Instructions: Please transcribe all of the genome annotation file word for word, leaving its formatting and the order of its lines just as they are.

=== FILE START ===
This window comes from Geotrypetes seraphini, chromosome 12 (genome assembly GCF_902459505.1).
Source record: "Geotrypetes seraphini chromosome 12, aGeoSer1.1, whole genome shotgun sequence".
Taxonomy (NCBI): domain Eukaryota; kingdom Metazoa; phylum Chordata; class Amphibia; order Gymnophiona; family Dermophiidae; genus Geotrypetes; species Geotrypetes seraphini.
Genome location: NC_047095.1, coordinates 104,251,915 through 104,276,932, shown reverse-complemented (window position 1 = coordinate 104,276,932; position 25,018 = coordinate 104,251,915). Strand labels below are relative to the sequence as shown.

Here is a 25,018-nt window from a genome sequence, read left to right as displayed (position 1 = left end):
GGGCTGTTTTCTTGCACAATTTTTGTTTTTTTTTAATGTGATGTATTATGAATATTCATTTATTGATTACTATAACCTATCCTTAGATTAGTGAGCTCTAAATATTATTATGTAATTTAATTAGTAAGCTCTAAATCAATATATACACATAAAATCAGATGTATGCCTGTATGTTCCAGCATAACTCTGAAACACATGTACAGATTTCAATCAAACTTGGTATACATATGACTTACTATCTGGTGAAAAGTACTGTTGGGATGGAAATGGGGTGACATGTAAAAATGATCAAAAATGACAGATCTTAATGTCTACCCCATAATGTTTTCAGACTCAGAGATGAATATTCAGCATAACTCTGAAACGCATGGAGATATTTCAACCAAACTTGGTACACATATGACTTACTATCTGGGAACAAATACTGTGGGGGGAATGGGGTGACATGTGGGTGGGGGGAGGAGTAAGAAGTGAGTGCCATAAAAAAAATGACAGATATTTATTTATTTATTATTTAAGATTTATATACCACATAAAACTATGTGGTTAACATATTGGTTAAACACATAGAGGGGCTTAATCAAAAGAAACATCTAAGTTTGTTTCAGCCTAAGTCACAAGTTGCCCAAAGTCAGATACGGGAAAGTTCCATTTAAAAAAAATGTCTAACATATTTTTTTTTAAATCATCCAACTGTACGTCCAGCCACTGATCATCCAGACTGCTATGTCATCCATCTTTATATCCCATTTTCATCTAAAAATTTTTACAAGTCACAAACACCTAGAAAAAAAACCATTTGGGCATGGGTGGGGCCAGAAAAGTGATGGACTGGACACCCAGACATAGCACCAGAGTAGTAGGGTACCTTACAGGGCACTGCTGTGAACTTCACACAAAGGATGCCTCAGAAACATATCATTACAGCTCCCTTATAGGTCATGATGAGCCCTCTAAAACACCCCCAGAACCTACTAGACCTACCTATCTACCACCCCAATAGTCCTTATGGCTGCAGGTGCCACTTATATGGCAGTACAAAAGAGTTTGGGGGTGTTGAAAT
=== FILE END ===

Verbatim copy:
This window comes from Geotrypetes seraphini, chromosome 12 (genome assembly GCF_902459505.1).
Source record: "Geotrypetes seraphini chromosome 12, aGeoSer1.1, whole genome shotgun sequence".
Taxonomy (NCBI): domain Eukaryota; kingdom Metazoa; phylum Chordata; class Amphibia; order Gymnophiona; family Dermophiidae; genus Geotrypetes; species Geotrypetes seraphini.
Genome location: NC_047095.1, coordinates 104,251,915 through 104,276,932, shown reverse-complemented (window position 1 = coordinate 104,276,932; position 25,018 = coordinate 104,251,915). Strand labels below are relative to the sequence as shown.

Here is a 25,018-nt window from a genome sequence, read left to right as displayed (position 1 = left end):
GGGCTGTTTTCTTGCACAATTTTTGTTTTTTTTTAATGTGATGTATTATGAATATTCATTTATTGATTACTATAACCTATCCTTAGATTAGTGAGCTCTAAATATTATTATGTAATTTAATTAGTAAGCTCTAAATCAATATATACACATAAAATCAGATGTATGCCTGTATGTTCCAGCATAACTCTGAAACACATGTACAGATTTCAATCAAACTTGGTATACATATGACTTACTATCTGGTGAAAAGTACTGTTGGGATGGAAATGGGGTGACATGTAAAAATGATCAAAAATGACAGATCTTAATGTCTACCCCATAATGTTTTCAGACTCAGAGATGAATATTCAGCATAACTCTGAAACGCATGGAGATATTTCAACCAAACTTGGTACACATATGACTTACTATCTGGGAACAAATACTGTGGGGGGAATGGGGTGACATGTGGGTGGGGGGAGGAGTAAGAAGTGAGTGCCATAAAAAAAATGACAGATATTTATTTATTTATTATTTAAGATTTATATACCACATAAAACTATGTGGTTAACATATTGGTTAAACACATAGAGGGGCTTAATCAAAAGAAACATCTAAGTTTGTTTCAGCCTAAGTCACAAGTTGCCCAAAGTCAGATACGGGAAAGTTCCATTTAAAAAAAATGTCTAACATATTTTTTTTTAAATCATCCAACTGTACGTCCAGCCACTGATCATCCAGACTGCTATGTCATCCATCTTTATATCCCATTTTCATCTAAAAATTTTTACAAGTCACAAACACCTAGAAAAAAAACCATTTGGGCATGGGTGGGGCCAGAAAAGTGATGGACTGGACACCCAGACATAGCACCAGAGTAGTAGGGTACCTTACAGGGCACTGCTGTGAACTTCACACAAAGGATGCCTCAGAAACATATCATTACAGCTCCCTTATAGGTCATGATGAGCCCTCTAAAACACCCCCAGAACCTACTAGACCTACCTATCTACCACCCCAATAGTCCTTATGGCTGCAGGTGCCACTTATATGGCAGTACAAAAGAGTTTGGGGGTGTTGAAAT